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Staffing, Staffing, Start Here
This article’s title caught my attention: “Employees leave managers, not companies.” I wondered if the same was true with churches and pastors. Do church employees leave pastors, not churches? Think back… most of us have served local churches in positions other than the senior pastor position (even if you’re a senior pastor now). Have you ever left a church’s employment because of the pastor? Or was it because of the church in general? (Either way, I bet you told everyone that God was ‘calling you elsewhere’).  🙂 I’d love to hear your story.  Please leave a comment below. And here’s the link to the article…  
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One of my biggest frustrations many times with the church is that the church (as an institution) moves WAY too slowly for me. Hiring. Firing. Providing accountability. Starting programs. Killing programs. Moving forward. It’s all usually way too slow for me. OK… I tend to be a bit of a bull in a china store.  And I know that’s a problem. But I meet many leaders that are just frustrated because of how slow the church works.  It’s hard to see that your getting any traction.  It’s hard to see that any progress is being made. Chances are… you ARE moving the ball down the field… but it’s in one yard gains rather than touchdown passes. Which is why it’s so important to keep track of the wins.  You need to know the score. If you’re any kind of motivated leader, you have to be seeing steady progress. Teresa Amabile is a professor at Harvard Business School.  She has some advice for you today, especially if you’re feeling like you’re at a dead end or not making any progress at all in your ministry: Thoughts? Todd
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Staffing
The economy is still in a hard place; and so are some churches.  So what do you do when you have valuable staff, but you’re not able to show your appreciation with a raise in salary? Liz Ryan has worked in corporate HR for over 20 years.  Recently, Matt Branaugh from Managing Your Church sat down with her and asked: What is one immediate thing many churches can do to reward staff, absent of a pay raise or a new health benefit, but might overlook? Here is her response: “We tend to think of churches or nonprofit organizations and assume they have a special burden because they don’t necessarily have the cash or fancy stuff to throw around. But even in the big corporations and organizations that you’d expect to have the cash and fancy stuff to throw around, the biggest issue is recognition and the value of employee contributions. This can come a variety of ways. For instance, it can be as simple as making it a habit to ask the front desk receptionist how to do things better in the church office. Leadership is free. Management is expensive. Having to watch people on (the management) side of the equation, making sure they don’t do the wrong thing, writing the policies—that’s expensive and time consuming. Leading people the way they’d like to be led, giving them latitude, and really recognizing their contributions—that’s pretty cheap. That’s free. People know the state of finances. But senior pastors need to understand their situation is no different than any other leader [who is] responsible for people. They say, ‘I’m a senior pastor and I have such limited chips. I’ve got so little cash, it’s hard to talk about. It’s painful.’ And they assume it’s maybe best to put everything under wraps and not talk at all. That’s the last thing they should be doing. Once a month, they should say ‘Hey Jack, you’re a great youth pastor and I hope I tell you that enough. I would pay you more. You know our finances and know we’re not in a position to do it, but I would if I could because you deserve that. Your contribution is massive.’ That’s the conversation you can have when you don’t have the cash. For many people, when it’s sincere, that’s as meaningful as the cash. If people are motivated by soul energy, give it to them! She also has some other advise for things churches can do for staff when cash is low.  They are good suggestions you should check out. Has your church ever been in this situation?  How did you handle it?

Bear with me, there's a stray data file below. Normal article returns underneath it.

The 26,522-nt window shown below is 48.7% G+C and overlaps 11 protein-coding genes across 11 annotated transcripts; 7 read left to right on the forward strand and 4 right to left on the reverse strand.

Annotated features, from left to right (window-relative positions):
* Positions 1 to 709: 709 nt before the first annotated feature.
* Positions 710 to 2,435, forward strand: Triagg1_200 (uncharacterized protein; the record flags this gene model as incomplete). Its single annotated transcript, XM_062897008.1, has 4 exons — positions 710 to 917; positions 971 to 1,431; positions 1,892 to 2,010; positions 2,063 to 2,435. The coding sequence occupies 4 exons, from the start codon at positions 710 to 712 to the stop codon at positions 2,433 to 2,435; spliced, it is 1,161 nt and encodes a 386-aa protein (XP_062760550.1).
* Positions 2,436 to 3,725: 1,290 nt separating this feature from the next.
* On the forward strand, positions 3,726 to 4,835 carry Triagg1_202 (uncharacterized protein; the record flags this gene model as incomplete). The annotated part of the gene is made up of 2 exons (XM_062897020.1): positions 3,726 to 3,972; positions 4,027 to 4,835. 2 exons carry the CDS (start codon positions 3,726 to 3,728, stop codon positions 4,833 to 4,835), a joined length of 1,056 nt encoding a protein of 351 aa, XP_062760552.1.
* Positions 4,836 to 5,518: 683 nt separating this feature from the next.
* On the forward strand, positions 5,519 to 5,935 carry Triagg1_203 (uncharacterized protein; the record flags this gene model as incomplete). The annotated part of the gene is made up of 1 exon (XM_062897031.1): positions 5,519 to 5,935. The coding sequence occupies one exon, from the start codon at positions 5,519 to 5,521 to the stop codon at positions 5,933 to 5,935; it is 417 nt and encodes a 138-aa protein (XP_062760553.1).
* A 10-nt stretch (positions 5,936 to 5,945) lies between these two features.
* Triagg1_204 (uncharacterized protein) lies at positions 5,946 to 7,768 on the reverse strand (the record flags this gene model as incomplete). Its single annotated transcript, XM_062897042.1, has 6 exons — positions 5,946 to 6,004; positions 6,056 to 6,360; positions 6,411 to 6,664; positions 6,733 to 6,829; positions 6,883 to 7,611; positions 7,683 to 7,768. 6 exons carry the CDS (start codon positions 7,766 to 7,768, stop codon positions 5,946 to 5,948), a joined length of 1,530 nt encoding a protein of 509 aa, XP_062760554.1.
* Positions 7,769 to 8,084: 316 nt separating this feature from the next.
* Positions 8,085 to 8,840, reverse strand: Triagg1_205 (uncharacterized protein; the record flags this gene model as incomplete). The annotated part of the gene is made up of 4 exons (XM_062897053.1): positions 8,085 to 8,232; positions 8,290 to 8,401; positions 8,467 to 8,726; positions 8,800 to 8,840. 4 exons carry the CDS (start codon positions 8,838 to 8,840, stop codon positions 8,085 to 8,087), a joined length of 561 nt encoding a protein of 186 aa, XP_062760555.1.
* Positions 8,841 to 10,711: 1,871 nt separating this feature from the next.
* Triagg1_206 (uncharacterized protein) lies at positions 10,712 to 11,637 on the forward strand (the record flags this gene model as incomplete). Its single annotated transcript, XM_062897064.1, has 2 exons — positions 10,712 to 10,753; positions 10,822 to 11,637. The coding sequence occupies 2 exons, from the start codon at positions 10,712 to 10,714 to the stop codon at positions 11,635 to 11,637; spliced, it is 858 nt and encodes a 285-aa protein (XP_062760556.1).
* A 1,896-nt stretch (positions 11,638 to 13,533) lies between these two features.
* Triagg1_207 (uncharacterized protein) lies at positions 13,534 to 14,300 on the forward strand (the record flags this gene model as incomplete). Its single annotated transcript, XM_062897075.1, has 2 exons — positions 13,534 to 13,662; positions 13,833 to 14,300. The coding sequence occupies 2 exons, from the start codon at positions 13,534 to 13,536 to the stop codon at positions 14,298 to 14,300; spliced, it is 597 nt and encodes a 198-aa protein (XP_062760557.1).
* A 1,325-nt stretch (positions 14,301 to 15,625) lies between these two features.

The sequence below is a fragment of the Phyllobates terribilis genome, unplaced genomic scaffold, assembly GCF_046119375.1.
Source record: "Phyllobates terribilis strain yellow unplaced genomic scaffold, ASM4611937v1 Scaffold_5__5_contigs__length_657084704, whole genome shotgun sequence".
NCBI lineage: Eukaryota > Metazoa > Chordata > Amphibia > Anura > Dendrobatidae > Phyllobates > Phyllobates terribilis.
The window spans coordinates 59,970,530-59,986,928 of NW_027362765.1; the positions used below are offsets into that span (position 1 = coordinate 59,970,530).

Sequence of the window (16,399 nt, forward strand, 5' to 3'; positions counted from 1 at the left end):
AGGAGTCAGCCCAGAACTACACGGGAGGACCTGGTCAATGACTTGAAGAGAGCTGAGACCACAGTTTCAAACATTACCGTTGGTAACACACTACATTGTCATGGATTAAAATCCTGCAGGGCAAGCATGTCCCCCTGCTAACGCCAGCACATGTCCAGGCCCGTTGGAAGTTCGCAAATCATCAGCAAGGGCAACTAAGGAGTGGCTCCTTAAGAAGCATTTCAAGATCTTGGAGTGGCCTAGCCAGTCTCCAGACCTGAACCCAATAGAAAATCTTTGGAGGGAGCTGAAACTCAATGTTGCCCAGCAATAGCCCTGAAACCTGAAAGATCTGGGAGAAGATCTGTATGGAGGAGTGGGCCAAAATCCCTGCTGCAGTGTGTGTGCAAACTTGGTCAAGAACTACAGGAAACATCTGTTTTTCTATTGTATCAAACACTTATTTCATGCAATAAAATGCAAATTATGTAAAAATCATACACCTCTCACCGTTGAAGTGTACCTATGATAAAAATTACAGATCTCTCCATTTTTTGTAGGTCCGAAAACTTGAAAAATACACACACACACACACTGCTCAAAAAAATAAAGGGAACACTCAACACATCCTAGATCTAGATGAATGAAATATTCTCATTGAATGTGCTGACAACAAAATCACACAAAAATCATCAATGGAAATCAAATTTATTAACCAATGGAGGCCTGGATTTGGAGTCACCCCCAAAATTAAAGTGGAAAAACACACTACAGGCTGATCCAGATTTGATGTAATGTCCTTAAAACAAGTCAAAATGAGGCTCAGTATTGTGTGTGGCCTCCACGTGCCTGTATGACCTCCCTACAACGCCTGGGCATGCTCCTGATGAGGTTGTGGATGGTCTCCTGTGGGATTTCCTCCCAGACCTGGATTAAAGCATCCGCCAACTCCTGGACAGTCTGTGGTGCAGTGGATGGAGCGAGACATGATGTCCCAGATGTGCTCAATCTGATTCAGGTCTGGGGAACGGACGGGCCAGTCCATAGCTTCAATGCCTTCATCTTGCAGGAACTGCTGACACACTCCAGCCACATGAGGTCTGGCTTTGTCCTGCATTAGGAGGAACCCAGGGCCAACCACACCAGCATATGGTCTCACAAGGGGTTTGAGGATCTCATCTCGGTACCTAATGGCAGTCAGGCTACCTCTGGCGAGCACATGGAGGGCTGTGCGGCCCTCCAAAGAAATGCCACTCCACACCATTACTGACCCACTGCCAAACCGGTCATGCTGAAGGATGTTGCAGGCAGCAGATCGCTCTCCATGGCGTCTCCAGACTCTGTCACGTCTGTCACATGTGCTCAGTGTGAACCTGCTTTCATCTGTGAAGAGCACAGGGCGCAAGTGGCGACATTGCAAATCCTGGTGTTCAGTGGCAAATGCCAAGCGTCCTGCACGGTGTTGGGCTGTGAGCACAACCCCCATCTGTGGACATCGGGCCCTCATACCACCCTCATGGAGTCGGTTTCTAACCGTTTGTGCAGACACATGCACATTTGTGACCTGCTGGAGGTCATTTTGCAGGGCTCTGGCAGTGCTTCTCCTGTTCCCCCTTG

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Staffing
I found this over at ChurchThought.com and thought it was a great question. It’s based off a recent Dave Ramsey quote: @daveramsey said:
“Don’t hire anyone without seeing their home budget. If they can’t live on what you can afford to pay, don’t waste each other’s time.”
What do you think of that? Is that reaching too far, or is it a prudent move as you hire your next staff person? More here…
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